I heard recently about a director having the nasty experience of inviting a journalist into rehearsals and then having an unhelpful (I haven’t read it, it’s paywalled) preview article published just before the show opens.
Reading about it sent me back to look at what I wrote nearly eleven years ago (!) about using blogging in theatre. I was surprised to see what emphasis I put on buzz and PR (that was how the original question had been framed). And it’s that angle that all the marketing people picked up. I went to see John Berry at ENO because (see the comments on the post) they were doing something like this a couple of years later. And a year after this first post, I did a little site about the opening of Avenue Q. It had to be done, and I’m glad I did it, but I don’t read any of the West End theatre blogs or the mainstream journalism that has taken on our blogging form but sticks to traditional writing styles of reporting and criticism.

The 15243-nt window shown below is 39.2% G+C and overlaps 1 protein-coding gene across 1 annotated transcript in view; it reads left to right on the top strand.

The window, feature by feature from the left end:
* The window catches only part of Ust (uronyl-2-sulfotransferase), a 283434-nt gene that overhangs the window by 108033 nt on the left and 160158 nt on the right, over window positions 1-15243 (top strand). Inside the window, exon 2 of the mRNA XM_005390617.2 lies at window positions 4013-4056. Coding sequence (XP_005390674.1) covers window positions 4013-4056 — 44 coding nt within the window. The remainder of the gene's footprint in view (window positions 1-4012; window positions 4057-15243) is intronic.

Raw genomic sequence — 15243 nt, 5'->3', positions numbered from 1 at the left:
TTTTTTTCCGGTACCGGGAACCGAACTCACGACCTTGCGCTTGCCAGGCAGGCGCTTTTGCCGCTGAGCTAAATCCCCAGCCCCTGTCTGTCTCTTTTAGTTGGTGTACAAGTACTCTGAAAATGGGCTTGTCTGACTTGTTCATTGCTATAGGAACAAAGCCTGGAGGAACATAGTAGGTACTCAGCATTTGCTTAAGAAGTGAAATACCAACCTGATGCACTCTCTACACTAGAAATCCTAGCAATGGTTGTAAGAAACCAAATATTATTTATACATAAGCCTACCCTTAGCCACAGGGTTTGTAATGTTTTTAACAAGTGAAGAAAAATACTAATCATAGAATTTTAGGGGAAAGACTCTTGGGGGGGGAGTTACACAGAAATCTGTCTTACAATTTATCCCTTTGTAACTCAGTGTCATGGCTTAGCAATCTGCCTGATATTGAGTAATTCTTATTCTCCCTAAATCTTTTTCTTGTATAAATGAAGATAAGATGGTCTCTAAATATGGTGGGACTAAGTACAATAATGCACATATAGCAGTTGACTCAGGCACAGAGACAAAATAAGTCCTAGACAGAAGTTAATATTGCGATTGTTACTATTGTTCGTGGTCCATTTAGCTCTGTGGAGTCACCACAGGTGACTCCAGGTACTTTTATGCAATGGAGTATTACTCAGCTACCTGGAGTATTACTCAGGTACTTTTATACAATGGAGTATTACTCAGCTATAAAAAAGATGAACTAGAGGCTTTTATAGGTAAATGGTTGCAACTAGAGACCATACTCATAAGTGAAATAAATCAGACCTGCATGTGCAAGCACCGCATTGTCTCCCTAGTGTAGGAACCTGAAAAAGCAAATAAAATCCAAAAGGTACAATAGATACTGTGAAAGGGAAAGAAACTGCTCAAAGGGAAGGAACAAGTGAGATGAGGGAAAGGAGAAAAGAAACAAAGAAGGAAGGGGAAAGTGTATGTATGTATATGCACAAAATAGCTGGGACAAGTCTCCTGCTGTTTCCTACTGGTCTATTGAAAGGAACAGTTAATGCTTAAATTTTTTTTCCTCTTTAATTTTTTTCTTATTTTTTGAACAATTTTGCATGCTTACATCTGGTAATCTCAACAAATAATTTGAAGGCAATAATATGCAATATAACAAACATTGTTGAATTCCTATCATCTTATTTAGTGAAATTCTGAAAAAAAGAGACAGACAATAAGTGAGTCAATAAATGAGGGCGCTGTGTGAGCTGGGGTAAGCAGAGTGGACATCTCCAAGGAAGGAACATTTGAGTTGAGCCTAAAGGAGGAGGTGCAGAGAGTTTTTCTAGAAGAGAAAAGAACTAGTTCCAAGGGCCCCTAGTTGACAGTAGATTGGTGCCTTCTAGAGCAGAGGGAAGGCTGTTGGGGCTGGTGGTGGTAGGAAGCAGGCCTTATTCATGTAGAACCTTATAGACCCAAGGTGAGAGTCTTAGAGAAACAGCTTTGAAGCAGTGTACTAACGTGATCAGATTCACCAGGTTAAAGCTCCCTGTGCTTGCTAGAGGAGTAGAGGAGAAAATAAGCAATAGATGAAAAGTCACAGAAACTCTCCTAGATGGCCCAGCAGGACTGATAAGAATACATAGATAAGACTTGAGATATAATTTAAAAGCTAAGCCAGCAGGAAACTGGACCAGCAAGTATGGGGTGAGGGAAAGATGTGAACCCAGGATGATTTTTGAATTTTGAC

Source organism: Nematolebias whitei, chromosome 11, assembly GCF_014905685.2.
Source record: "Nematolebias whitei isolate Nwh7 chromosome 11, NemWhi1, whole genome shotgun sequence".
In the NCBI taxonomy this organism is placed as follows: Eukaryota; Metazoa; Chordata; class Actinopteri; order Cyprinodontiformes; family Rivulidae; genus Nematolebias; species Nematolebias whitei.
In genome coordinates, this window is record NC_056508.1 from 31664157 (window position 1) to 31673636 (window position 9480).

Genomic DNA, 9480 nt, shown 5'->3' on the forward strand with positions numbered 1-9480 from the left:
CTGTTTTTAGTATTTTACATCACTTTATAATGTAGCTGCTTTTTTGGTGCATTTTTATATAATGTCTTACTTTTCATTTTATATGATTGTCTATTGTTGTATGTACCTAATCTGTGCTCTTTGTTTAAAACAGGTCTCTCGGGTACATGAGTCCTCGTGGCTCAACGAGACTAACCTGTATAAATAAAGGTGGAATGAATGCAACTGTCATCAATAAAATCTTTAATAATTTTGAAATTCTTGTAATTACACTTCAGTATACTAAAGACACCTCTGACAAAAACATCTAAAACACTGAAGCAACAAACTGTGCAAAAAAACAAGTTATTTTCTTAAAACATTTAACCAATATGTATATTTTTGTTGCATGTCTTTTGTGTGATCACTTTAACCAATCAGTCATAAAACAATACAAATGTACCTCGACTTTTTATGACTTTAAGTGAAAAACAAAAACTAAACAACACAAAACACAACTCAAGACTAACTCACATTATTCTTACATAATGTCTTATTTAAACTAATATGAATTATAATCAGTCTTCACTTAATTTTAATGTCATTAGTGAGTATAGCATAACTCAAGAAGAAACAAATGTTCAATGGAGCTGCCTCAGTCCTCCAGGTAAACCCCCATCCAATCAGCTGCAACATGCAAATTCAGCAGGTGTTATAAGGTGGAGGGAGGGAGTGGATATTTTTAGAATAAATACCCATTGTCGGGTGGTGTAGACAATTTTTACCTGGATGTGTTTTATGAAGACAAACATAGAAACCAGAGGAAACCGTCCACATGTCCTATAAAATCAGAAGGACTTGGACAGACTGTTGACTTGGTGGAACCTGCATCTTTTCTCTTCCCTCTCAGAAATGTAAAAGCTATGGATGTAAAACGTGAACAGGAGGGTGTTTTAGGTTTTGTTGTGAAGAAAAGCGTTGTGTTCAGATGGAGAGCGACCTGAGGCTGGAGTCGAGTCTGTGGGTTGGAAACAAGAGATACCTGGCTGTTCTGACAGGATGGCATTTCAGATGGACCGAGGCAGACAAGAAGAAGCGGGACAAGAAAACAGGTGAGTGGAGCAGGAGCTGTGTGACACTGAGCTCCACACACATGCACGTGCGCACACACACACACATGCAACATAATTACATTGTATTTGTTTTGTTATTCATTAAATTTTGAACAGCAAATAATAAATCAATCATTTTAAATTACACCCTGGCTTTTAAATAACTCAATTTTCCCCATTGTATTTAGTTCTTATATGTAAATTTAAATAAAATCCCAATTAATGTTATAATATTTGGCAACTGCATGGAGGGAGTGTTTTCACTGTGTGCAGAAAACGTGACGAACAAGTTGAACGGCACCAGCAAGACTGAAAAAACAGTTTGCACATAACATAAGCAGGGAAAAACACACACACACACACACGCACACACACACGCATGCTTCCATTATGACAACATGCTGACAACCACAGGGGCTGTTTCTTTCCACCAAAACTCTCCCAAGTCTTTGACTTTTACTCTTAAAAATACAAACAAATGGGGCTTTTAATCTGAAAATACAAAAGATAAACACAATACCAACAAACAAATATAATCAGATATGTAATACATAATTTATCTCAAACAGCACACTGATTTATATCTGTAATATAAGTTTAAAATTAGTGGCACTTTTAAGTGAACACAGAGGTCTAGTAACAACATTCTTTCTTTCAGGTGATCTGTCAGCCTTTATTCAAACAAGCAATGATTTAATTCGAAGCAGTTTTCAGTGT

But I was thinking about more than marketing.
What I was thinking was of a kind of collaborative production journal, where everyone contributes… think “The Making of…” fly-on-the-wall documentary style, only on the web, and released in chunks as they happen, day by day rather than being stitched together after the show has closed.
I think this points to something much more interesting to do – about using these tools as part of the production, as part of the artistic process, to log progress and reflect on thinking and how things are emerging, for the benefit of the team themselves much more than prospective audience members and to create something bigger and longer-lasting and more networked than traditional documentation or archiving. It’s “sources going direct”, cutting out the dependence on news organisations (and their sodding paywalls) and making our own media.